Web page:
Tanzania – a country formed by the uniting of two former African states – Tanganyika and Zanzibar in 1964 – is most well know for three iconic areas; the Serengeti, the Ngorongoro  Crater, and Mount Kilimanjaro which is the highest peak in Africa. Ready for a little geography lesson? Let’s go!

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All About Tanzania (well, almost!)

The Serengeti region encompasses the Serengeti National Park itself, the Ngorongoro Conservation Area, Maswa Game Reserve, the Loliondo, Grumeti and Ikorongo Controlled Areas and the Maasai Mara National Reserve in Kenya.

Two World Heritage Sites and two Biosphere Reserves have been established within the 30,000 km² region. Its unique ecosystem has inspired writers from Ernest Hemingway to Peter Mattheissen, filmmakers like Hugo von Lawick and Alan Root as well as numerous photographers and scientists. The Maasai, who had grazed their cattle on the vast grassy plains for millennia had always thought of the region as Siringitu – “the place where the land moves on forever.”

It is the migration for which Serengeti is perhaps most famous. Over a million wildebeest and about 200,000 zebras flow south from the northern hills to the southern plains for the short rains every October and November, and then swirl west and north after the long rains in April, May and June. So strong is the ancient instinct to move that no drought, gorge or crocodile infested river can hold them back.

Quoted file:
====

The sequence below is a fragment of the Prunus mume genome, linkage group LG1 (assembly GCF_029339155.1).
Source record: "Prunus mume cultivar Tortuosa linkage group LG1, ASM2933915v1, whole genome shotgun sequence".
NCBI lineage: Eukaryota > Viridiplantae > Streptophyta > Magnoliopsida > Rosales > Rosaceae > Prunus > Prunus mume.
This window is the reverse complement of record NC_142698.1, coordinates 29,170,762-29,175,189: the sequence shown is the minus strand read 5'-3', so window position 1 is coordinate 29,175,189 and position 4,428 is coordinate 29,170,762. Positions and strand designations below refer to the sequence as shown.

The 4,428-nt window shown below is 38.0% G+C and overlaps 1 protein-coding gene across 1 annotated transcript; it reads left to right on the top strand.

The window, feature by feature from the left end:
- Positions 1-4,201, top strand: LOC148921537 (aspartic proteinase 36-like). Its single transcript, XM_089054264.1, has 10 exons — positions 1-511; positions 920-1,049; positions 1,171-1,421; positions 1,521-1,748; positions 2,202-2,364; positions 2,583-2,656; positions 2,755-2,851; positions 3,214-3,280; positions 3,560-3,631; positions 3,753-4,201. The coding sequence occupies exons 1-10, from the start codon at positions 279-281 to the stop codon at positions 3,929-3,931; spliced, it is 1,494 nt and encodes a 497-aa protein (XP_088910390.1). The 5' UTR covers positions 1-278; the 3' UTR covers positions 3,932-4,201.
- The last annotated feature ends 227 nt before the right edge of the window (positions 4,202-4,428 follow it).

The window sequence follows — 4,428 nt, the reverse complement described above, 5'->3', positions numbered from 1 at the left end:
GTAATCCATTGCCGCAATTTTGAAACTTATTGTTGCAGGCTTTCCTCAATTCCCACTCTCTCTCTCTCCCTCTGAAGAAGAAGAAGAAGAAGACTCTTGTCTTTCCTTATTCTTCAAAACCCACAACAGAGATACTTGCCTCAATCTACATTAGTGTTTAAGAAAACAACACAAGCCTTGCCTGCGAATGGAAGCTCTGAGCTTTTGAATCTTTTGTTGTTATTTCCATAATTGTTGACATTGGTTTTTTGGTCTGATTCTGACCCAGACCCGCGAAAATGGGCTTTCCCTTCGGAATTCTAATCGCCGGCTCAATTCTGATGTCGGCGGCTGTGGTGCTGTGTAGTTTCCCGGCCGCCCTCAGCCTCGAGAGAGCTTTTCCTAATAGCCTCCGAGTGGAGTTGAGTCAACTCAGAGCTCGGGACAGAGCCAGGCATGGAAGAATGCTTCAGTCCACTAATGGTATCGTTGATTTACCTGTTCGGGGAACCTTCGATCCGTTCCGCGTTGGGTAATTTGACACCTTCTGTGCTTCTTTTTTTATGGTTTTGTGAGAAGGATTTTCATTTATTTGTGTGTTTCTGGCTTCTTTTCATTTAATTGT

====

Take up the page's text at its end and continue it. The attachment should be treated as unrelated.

One of those World Heritage sites is the Ngorongoro Crater which is the world’s largest unbroken, unflooded volcanic caldera.  The Crater, which formed when a giant volcano exploded and collapsed on itself some two to three million years ago, is 610 m (2,001 ft) deep and its floor covers 260 km² (102 square miles). Estimates of the height of the original volcano range from fifteen to nineteen thousand feet (4500 to 5800 meters) high. Ngorongoro Crater is one of the world’s greatest natural spectacles; its magical setting and abundant wildlife never fail to enthrall visitors.

To the east and north of the Ngorongoro Crater, Mt. Kilimanjaro rises 19, 341 feet into the African sky. There are several routes by which to climb Mt Kilimanjaro, namely, Marangu, Rongai, Lemosho, Shira, Umbwe and Machame. Of all the routes, Machame is by far the most scenic albeit steeper route up the mountain, which can be done in 6 or 7 day. The Rongai is the easiest camping route and the Marangu (known as the coca cola route) is also easy, with accommodations in “A frame” huts. As a result, this route tends to be very busy and ascent and descent routes are the same.”

We have traveled these iconic sites – from Michael climbing Kilimanjaro and traveling with Barbara to the Ngorongoro Crater, the Olduvai Gorge where traces of mankind date back two million years, to the vast Serengeti itself. We know Tanzania and our knowledge, our past safaris, will enhance your experience.